Its title is as awkward and unusual as its story, but the 1973 mystery thriller “The Last of Sheila” maneuvers through its clever twists and red herrings before finishing in a much different place than where it started. Clever is a good word to describe it. It paints itself as something routine and predictable only to pull the rug out from under the audience over and over again. And the best part is it works really well.
The film was produced and directed by Broadway choreographer Herbert Ross. This was only his third time in the director’s chair and several years before his most successful movie “Steel Magnolias”. Equally intriguing is the writing team of actor Anthony Perkins and composer Stephen Sondheim. It’s a surprisingly impressive collaboration. I wasn’t expecting such an intelligent, crafty, and unpredictable picture from such a unique creative trio.
The story opens with six people in the film business receiving invitations to join wealthy movie producer Clinton Greene (James Coburn) on his yacht for a weekend on the French Riviera. The group includes screenwriter Tom Parkman (Richard Benjamin) and his wife Lee (Joan Hackett), a washed up director Philip Dexter (James Mason), talent agent Christine (Dyan Cannon), movie starlett Alice Wood (Raquel Welch) and her manager/husband Anthony (Ian McShane).
There are two common threads that link the group. One is the pungent arrogance that surrounds each of these spoiled individuals. There is a haughty sense of self-importance and entitlement that makes them feel a bit like caricatures but it’s intentional and it makes more sense as the story plays out. Another common thread is that they were all together the night Clinton’s wife was killed by a hit-and-run driver. Needless to say that plays prominently in where the story goes.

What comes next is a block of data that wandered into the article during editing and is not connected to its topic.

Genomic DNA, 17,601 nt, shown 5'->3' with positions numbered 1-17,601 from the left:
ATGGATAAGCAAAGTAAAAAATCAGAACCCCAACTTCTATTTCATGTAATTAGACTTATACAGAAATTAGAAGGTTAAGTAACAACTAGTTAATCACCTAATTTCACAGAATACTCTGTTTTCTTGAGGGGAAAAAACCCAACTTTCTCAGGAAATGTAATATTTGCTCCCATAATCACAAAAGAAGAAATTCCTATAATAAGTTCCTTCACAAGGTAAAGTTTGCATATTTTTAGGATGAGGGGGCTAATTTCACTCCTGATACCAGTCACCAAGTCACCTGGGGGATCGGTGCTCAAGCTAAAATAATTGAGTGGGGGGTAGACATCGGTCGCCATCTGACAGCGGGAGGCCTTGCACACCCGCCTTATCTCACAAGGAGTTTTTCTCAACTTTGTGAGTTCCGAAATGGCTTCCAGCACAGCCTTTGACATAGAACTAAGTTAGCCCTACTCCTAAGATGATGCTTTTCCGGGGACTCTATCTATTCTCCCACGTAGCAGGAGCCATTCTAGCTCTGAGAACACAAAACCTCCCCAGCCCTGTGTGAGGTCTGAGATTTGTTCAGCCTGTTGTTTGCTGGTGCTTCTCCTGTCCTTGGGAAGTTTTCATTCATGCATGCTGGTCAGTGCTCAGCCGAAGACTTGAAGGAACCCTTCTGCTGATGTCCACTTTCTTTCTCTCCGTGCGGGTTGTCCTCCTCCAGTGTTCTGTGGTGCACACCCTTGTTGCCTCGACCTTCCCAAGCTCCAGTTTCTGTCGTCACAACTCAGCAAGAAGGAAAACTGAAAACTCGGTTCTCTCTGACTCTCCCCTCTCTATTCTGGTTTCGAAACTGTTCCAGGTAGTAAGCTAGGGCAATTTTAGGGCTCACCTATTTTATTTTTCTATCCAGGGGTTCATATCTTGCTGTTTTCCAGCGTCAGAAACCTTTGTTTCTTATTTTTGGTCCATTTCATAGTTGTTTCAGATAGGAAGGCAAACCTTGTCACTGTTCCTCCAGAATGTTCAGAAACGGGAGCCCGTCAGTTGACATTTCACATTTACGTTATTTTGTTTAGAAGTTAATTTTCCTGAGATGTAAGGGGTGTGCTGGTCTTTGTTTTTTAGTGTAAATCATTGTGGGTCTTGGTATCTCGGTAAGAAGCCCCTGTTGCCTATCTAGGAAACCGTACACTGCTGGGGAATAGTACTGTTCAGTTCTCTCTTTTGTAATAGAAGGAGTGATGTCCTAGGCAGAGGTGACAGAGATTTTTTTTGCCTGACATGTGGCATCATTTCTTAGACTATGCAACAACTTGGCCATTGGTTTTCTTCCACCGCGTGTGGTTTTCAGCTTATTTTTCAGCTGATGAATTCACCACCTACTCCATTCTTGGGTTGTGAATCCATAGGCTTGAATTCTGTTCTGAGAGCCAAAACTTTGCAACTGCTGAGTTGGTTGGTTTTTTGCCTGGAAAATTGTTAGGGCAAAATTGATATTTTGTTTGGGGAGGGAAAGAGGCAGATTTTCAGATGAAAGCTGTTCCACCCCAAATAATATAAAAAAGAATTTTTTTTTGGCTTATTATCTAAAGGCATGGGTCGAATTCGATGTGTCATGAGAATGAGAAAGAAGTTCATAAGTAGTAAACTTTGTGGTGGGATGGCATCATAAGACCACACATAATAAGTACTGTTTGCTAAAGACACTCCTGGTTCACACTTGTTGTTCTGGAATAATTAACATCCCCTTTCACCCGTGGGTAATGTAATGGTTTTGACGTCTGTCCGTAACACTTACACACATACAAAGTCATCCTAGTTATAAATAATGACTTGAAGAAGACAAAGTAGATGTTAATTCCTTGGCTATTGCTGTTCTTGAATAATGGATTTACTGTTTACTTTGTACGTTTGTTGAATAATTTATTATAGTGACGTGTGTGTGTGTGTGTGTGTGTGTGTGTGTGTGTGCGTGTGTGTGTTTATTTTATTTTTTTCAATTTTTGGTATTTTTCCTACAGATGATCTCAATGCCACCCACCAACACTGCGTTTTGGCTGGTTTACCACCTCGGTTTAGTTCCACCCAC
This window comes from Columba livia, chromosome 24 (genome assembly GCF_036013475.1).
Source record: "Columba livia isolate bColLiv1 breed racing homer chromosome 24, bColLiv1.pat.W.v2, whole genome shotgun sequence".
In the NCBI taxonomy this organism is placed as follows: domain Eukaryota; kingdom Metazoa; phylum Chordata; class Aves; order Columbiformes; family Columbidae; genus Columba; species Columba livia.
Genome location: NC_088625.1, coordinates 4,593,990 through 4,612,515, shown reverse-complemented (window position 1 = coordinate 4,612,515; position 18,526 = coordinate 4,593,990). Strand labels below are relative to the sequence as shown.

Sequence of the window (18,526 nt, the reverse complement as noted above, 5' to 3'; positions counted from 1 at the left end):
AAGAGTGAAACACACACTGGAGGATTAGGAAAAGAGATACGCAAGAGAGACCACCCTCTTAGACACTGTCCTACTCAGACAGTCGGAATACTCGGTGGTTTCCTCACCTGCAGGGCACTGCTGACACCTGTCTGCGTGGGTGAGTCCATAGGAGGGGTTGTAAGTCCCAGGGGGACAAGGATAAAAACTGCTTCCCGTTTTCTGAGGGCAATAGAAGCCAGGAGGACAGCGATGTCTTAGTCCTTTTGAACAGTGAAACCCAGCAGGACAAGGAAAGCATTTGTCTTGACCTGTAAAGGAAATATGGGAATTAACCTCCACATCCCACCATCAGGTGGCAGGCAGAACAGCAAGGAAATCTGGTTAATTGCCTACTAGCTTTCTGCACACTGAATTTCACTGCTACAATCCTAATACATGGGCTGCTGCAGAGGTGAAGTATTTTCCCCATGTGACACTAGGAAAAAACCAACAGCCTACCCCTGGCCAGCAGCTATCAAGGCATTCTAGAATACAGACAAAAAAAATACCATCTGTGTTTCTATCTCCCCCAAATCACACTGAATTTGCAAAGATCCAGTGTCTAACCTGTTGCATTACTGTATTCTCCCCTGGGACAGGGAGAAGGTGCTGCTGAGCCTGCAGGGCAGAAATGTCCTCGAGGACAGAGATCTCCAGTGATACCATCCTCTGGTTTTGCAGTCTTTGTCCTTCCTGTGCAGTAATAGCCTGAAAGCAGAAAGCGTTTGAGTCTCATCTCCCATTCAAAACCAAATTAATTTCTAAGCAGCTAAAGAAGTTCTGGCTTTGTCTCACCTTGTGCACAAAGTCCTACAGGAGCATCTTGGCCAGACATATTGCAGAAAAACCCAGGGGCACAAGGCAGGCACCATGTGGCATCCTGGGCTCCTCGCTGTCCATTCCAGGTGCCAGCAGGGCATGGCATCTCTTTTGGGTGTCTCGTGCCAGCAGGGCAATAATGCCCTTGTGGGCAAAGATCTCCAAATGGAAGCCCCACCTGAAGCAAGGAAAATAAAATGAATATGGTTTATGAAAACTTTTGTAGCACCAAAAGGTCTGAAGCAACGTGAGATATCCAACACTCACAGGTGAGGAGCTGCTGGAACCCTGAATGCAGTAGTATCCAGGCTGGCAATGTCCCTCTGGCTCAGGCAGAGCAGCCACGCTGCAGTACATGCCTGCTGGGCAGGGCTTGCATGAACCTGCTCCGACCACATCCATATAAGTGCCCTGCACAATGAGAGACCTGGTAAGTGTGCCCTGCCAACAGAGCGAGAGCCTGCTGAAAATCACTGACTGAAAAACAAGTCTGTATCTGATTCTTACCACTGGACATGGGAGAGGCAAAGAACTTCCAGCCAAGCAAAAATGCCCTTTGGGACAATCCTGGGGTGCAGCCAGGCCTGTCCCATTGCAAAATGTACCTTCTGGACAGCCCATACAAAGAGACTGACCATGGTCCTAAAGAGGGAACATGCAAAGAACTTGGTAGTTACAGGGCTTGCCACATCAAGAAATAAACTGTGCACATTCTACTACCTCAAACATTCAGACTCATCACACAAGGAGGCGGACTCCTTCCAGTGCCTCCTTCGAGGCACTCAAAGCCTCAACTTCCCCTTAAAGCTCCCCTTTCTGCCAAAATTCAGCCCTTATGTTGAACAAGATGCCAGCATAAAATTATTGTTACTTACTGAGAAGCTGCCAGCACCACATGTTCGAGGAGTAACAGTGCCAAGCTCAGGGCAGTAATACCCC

To tell any more would be doing a disservice, but lets just say Sondheim and Perkins put together one heck of a parlor game involving both the characters and the audience. For the characters it is an intricate game put together by the enigmatic Clinton with his guests being his snooty and self-serving players. For the audience it becomes a dense and mesmerizing puzzle that takes one unconventional turn after another. It was hard to muster sympathy for these characters, but the slow and revealing leaks of information made each of them pretty fascinating. It also makes the story’s twisted and unexpected turns all the more satisfying.
“The Last of Sheila” will instantly strike you as a movie from the 1970s. That decade’s styles and sensibilities are all over it. But once you get to what matters – good characters, good concept, good storytelling – the movie sparkles. It does have subtle things to say particularly about the entertainment industry, but for me it was about the story and the way Ross, Perkins, and Sondheim deliver it. I’ve never heard many people speak of this film which is a shame. It is a thriller worth talking about.
VERDICT – 4.5 STARS